"It's early days yet but eBay appears to be going about it the right way. It seems that the attackers managed to gain employee credentials through social engineering - a difficult type of fraud that is tricky to avoid completely, even with the best defences in place. Consequently incident response mechanisms have to be iron clad in order to minimise fall-out. It also appears that eBay have effectively siloed databases for financial info from customer information. The fact that passwords were encrypted is also reassuring.

"Finally I think their timely public announcement - two weeks after discovery - helps to reassure not only public opinion, but also their own brand reputation. Transparency when dealing with incident response for an event that has affected customers, in this case millions, is highly commendable and helps to keep a higher level of trust than if the news were revealed by another source - it means that eBay takes security seriously."

However Ms Menting believes that the online marketplace is not completely clear of scrutiny just yet, with the publicity of this attack likely to draw closer inspection of eBay's existing security procedures.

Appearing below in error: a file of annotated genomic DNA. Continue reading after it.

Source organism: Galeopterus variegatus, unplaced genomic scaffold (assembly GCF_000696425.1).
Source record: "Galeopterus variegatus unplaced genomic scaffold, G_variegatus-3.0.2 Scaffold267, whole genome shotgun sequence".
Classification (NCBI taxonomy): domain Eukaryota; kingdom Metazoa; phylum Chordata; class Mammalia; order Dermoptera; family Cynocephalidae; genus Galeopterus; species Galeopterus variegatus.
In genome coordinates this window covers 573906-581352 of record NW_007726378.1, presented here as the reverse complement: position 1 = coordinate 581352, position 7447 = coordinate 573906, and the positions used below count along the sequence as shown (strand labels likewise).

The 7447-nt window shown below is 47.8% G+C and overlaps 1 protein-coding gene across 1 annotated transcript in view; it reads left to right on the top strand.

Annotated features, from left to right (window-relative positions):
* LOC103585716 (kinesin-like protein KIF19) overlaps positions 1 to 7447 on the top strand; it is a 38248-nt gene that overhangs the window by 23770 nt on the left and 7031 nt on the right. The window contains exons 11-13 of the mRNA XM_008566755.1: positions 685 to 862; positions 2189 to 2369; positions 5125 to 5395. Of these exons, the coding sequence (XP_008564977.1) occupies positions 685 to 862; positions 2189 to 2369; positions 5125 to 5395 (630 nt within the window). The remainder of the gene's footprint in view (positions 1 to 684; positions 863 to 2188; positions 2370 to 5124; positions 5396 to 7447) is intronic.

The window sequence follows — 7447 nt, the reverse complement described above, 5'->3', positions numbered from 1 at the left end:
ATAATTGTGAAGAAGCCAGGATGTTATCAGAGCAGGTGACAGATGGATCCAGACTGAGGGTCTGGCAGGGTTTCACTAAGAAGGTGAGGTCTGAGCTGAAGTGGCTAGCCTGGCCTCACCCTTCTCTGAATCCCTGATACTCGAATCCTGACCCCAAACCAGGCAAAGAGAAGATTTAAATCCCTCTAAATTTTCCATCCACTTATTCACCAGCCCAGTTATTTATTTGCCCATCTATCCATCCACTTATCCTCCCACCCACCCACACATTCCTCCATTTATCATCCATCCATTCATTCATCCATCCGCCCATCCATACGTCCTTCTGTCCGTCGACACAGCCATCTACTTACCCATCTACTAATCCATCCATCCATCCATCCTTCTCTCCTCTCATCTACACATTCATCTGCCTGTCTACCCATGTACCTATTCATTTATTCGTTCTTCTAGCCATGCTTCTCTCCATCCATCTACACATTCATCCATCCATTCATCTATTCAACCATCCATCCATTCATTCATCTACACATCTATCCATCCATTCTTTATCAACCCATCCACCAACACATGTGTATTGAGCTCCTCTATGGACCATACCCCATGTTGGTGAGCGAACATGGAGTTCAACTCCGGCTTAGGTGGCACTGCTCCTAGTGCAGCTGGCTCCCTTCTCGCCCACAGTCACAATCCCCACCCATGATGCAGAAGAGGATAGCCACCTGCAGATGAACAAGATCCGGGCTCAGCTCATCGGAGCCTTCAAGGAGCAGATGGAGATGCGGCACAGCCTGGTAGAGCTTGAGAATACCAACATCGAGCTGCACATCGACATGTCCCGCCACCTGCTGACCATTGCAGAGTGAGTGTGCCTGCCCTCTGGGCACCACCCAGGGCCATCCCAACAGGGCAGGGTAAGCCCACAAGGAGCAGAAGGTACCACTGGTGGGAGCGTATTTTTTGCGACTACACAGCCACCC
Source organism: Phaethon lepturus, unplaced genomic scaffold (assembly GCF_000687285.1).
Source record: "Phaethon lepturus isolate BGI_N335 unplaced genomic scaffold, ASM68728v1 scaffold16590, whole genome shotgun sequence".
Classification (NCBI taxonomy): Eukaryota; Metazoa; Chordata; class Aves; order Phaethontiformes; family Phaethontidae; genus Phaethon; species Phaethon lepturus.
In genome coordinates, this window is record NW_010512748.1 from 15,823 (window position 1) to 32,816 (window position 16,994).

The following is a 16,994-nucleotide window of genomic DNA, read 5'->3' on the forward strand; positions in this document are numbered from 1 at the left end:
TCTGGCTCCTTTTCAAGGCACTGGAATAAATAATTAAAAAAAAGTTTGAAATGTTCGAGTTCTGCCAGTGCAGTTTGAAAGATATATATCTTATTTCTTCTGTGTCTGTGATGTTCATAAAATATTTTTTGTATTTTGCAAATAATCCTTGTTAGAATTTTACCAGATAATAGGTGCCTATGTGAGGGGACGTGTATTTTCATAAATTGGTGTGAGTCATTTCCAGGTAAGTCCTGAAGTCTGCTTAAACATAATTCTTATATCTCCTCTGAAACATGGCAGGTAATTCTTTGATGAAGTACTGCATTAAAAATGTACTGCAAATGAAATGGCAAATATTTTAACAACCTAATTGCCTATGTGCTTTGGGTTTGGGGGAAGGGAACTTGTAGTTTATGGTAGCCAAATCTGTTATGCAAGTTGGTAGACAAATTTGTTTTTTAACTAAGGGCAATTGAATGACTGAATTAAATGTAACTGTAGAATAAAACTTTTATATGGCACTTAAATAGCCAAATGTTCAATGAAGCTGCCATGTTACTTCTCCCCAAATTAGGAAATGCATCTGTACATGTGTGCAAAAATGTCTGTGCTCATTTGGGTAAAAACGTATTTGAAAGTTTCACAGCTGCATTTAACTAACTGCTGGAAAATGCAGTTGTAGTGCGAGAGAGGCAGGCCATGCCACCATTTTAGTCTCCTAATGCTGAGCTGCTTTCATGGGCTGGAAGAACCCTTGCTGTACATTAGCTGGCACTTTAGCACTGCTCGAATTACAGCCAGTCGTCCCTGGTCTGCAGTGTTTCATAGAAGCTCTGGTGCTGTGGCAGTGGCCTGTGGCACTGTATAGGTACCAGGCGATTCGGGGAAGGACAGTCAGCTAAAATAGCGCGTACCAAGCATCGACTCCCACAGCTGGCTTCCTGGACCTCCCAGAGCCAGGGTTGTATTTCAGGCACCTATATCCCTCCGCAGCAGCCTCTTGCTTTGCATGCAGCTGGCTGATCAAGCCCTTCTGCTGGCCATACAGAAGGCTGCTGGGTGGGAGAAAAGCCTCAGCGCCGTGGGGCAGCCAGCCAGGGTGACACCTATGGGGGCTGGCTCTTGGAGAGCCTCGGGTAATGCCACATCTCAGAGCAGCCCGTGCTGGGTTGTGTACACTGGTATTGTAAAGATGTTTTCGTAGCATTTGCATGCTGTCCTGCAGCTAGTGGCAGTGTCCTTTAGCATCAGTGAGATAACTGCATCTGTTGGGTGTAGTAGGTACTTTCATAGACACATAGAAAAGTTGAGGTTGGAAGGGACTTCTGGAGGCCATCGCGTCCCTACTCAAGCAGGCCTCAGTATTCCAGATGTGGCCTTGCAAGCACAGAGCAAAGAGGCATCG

"It remains to be seen whether the current defence and response mechanisms in place will stand up to scrutiny now that the attack has been publicised," she said.

"Having a plan in place does not always mean all procedures were viable or solid. If they crumble under the dissection by security professionals, we may yet see another CEO resign. So far however, it seems eBay has matters well in hand."

Comments (5)

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6:03pm Wed 21 May 14

Independentvoter says...

In the meantime - whilst our security is compromised on e-bay - Lets support our City Centre traders !